And that...didn't sit well with me at all.

I know that these people never explicitly said they were Christians in the video, none of them even wore a cross. But, whenever someone sees anyone protesting rallies and organizations such as Pride, I can guarantee you that most of the time, the first thing people think is that they're from the Westboro Baptist Church, which is notorious for its protests. And I won't lie, there are some Christians who act that way.

But if you haven't heard this yet, let me be the first to tell you that not all Christians act like that. In fact, most of them don't act that way.

Christians don't agree with the LGBT+ lifestyle because of what the apostle Paul wrote in the book of 1 Corinthians (1 Corinthians 6:9-10). However, Jesus never once taught that just because you don't agree with a person doesn't mean they're automatically your enemy (Matthew 5:44). Christians are supposed to represent the love of the Savior of the world, which encompasses every and all aspects of humanity. This definitely includes people whose lifestyles we don't agree with. By not showing love to certain types of people, we are directly going against one of Jesus's greatest commandments.

Not agreeing with people is one of the cornerstones of humanity. It's a divisive world out there to be sure, but that doesn't mean people from any side of the debate need to perpetuate the division. Grouping all Christians into one group of hateful bigots is no different than Christians grouping all the members of the LGBT+ community into one group of evil people. One of the key elements of Christianity is showing people who have different beliefs from us the same love Jesus would show to anyone. And I know I'm not the only Christian who wants to show love to people of all walks of life. I may be the only Jesus they ever see in their lives, and we all wish to express the same love to others.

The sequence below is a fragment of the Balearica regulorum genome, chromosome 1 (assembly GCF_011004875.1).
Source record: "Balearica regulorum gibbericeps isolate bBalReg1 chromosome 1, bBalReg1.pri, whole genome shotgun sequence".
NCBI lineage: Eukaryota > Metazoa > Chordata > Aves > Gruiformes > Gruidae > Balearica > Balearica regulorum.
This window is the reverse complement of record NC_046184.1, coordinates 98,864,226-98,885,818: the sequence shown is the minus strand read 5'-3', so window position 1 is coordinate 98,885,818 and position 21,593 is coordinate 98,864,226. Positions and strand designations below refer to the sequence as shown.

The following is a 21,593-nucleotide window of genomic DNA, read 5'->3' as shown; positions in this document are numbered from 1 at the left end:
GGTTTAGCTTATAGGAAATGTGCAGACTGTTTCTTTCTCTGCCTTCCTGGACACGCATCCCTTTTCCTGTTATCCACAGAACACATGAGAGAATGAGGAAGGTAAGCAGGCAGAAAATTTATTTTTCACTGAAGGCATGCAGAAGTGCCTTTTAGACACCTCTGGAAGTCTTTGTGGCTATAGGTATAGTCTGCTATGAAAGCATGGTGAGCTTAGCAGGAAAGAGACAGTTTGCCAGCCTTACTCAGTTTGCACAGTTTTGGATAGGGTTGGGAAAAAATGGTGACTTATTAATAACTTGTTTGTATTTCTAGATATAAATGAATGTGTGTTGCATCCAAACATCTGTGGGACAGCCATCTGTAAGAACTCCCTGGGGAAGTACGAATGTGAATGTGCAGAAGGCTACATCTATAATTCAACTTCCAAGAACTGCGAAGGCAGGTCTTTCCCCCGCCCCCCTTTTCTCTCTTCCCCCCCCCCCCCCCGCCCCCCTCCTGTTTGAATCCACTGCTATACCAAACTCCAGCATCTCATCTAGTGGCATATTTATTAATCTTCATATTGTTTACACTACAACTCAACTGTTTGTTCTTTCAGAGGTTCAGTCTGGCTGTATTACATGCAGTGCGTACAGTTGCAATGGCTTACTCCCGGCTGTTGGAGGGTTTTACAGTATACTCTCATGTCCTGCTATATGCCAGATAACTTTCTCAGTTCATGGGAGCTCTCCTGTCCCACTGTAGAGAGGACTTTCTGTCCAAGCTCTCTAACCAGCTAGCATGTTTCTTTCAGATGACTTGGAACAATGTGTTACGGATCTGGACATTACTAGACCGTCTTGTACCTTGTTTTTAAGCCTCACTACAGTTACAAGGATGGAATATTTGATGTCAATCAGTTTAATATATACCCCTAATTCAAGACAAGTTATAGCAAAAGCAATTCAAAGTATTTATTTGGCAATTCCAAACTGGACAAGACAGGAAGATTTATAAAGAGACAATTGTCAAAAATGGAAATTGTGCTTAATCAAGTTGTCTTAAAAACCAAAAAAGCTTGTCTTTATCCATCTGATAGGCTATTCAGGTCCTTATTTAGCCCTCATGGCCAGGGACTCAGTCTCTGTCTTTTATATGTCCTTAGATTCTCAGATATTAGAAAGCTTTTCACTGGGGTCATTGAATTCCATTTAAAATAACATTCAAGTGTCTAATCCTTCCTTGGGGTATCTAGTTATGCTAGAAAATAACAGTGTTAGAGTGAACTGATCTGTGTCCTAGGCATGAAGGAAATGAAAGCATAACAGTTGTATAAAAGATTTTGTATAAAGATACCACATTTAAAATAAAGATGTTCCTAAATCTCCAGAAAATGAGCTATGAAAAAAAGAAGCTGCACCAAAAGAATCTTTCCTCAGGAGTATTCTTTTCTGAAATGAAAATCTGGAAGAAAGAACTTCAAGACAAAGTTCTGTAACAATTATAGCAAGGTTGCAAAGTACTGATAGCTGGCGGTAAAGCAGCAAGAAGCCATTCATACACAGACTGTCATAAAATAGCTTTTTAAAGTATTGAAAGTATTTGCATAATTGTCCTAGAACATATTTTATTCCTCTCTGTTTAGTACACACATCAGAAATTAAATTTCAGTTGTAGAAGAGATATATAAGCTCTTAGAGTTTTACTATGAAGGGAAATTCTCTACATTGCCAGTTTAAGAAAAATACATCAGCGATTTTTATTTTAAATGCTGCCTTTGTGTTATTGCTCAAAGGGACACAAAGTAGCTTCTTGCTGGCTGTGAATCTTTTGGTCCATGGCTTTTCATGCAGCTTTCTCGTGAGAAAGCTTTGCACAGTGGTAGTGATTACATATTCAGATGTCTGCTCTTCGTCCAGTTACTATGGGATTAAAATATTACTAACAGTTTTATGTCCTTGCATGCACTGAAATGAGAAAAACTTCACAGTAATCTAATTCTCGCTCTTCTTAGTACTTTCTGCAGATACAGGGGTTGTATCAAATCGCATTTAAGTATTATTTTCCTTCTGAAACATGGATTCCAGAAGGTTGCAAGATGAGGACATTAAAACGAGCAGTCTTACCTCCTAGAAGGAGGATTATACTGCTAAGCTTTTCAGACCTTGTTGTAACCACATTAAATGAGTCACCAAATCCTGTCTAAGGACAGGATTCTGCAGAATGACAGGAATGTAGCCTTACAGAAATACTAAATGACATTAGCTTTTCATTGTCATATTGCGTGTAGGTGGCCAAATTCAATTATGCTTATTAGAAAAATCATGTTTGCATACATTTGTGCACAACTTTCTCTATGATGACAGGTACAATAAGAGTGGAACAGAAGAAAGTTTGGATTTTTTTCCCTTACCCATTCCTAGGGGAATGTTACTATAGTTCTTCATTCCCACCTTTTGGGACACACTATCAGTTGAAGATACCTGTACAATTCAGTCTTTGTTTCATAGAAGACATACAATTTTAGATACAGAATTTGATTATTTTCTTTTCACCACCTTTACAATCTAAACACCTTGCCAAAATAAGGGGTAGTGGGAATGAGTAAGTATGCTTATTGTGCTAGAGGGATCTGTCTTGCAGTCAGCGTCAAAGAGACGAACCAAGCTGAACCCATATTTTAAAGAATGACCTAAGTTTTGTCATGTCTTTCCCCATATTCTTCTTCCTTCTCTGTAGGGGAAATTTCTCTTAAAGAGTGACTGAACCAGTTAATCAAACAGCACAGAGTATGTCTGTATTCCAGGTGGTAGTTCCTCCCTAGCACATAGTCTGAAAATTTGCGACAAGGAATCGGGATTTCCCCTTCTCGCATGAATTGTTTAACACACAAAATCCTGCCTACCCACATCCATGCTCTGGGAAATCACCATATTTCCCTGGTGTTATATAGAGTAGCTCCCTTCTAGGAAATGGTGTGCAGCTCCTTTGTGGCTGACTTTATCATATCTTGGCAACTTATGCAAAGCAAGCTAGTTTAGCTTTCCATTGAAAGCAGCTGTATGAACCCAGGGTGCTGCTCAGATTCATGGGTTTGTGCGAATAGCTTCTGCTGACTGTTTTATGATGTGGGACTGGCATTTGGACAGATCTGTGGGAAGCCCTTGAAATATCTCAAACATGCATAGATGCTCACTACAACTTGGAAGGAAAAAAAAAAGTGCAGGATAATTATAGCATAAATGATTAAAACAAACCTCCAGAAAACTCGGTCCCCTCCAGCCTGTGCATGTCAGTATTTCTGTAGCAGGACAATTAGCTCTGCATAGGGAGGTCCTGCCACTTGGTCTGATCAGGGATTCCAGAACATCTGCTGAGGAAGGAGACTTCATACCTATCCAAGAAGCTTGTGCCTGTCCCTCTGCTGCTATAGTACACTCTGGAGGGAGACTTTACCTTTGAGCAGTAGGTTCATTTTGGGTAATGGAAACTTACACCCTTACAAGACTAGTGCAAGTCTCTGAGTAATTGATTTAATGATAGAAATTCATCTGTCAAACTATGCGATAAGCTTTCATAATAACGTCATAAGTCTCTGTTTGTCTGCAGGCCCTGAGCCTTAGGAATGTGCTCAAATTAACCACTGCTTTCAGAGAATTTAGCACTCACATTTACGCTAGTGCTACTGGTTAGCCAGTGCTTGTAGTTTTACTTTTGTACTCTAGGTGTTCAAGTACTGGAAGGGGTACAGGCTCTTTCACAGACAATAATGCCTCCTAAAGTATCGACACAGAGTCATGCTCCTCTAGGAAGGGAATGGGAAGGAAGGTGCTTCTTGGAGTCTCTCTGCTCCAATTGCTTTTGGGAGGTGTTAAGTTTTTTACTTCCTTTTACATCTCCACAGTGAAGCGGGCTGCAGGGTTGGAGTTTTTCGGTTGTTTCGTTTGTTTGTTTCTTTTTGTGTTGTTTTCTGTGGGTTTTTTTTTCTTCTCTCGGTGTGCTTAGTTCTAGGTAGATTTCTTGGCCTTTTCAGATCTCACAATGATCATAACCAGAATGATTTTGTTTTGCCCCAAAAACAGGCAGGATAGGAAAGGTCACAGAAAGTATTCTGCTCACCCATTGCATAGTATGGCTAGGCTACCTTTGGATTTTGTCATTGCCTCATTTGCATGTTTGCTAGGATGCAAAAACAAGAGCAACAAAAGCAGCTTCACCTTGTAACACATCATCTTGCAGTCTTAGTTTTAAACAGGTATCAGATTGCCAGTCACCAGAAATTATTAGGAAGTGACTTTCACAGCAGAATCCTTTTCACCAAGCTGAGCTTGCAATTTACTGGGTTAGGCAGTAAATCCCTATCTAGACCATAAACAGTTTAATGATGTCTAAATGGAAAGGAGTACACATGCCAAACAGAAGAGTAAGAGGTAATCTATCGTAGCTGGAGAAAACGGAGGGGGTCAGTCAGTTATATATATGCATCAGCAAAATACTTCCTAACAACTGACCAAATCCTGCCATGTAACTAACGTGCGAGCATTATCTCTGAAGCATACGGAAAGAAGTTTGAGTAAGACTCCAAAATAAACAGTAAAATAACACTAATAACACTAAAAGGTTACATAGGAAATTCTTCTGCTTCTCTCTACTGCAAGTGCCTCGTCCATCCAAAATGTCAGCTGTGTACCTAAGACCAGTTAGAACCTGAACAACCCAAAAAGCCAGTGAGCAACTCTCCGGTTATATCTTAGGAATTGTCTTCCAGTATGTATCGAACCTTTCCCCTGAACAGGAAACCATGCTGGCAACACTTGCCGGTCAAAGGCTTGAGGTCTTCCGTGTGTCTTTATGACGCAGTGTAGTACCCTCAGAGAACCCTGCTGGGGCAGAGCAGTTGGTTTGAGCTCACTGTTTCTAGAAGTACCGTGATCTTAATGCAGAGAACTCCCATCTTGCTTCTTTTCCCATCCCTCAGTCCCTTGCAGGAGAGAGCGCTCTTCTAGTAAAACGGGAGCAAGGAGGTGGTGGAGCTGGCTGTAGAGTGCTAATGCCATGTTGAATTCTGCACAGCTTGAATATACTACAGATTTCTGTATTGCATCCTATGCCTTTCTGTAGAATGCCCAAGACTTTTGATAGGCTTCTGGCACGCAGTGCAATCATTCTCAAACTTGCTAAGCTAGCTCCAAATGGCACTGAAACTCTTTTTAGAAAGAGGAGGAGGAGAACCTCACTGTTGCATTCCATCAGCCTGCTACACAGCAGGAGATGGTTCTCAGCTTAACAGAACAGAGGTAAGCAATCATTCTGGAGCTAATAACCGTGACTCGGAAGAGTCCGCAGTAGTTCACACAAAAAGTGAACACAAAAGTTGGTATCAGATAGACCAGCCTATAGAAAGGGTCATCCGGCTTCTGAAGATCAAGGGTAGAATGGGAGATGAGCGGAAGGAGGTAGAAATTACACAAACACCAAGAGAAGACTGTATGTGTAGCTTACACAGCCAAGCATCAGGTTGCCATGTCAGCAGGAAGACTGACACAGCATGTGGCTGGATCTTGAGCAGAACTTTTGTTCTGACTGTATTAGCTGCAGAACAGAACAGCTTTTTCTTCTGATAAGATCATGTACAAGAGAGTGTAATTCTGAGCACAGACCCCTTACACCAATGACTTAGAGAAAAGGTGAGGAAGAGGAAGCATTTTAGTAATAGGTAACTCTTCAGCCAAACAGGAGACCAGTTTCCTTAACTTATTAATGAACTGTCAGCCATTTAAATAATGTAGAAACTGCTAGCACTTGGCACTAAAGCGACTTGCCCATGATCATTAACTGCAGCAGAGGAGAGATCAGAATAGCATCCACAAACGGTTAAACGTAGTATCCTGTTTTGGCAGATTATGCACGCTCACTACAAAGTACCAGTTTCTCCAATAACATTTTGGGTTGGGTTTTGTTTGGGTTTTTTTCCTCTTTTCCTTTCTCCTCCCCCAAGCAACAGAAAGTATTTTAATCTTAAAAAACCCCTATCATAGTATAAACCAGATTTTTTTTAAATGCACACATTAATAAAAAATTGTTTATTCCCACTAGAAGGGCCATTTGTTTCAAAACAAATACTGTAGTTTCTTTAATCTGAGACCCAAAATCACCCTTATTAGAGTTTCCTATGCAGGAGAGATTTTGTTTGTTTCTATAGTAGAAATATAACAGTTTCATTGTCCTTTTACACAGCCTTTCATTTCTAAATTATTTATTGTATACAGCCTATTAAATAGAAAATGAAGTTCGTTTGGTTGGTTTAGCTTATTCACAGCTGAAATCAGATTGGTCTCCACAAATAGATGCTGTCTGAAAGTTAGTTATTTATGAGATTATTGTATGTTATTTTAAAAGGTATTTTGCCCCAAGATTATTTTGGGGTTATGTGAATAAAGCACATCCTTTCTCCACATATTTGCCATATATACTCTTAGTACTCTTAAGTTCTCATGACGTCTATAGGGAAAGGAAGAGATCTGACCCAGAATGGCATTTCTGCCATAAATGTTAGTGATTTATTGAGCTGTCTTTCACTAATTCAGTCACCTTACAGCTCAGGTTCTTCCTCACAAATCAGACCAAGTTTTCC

So Taylor, it looks like you're the one who needs to calm down on this issue.

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Summer Break Just Started And I Wish It Would Stop Already

Is it August yet?

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Going into my third year of college, you'd think that I'd be looking forward to my summer breaks, or any breaks that I can snag a chance at getting. But the sad reality is, summer breaks now consist of working and stressing about the next semester. I'm sure not everyone feels this way, whether you're in school or not.

But for me, summer breaks are just depressing.

Most of the time, my summers have to do with making plans with people that always fall through, or not having enough time in the week to execute such plans. Many people are busy working, at an internship, or out of the country for the summer.

If you're in your hometown (and if it's boring and dry like mine), it's not a place you look forward to coming back to every break. I also sit and worry about what internships I didn't get and how I'm not gaining any experience, so that makes for a stressful vacation.

I also find in the summer months that my skin is at its worst. She just doesn't cooperate with the treatment I'm giving her and I'm always sweating, so that doesn't help too much either. It's like no matter what I do, my skin continues to disrespect me.

It's unfortunate to find yourself in this position because I really used to enjoy my summers.

I loved being home, going on little trips, and sometimes, dare I say it, I liked working at my minimum-wage job at one point. Now, I feel like I'm in this constant drought of nothingness and staring outside my window every morning.

But I cannot blame this solely on my environment. I have to share some of the blame with myself. I could have planned my summer out, I could have found better people to hang out with, I could have applied to a thousand internships and maybe gotten at least one of them. But sometimes things don't go the way you want it to, and that is okay.

Maybe I'll do better next summer, who knows.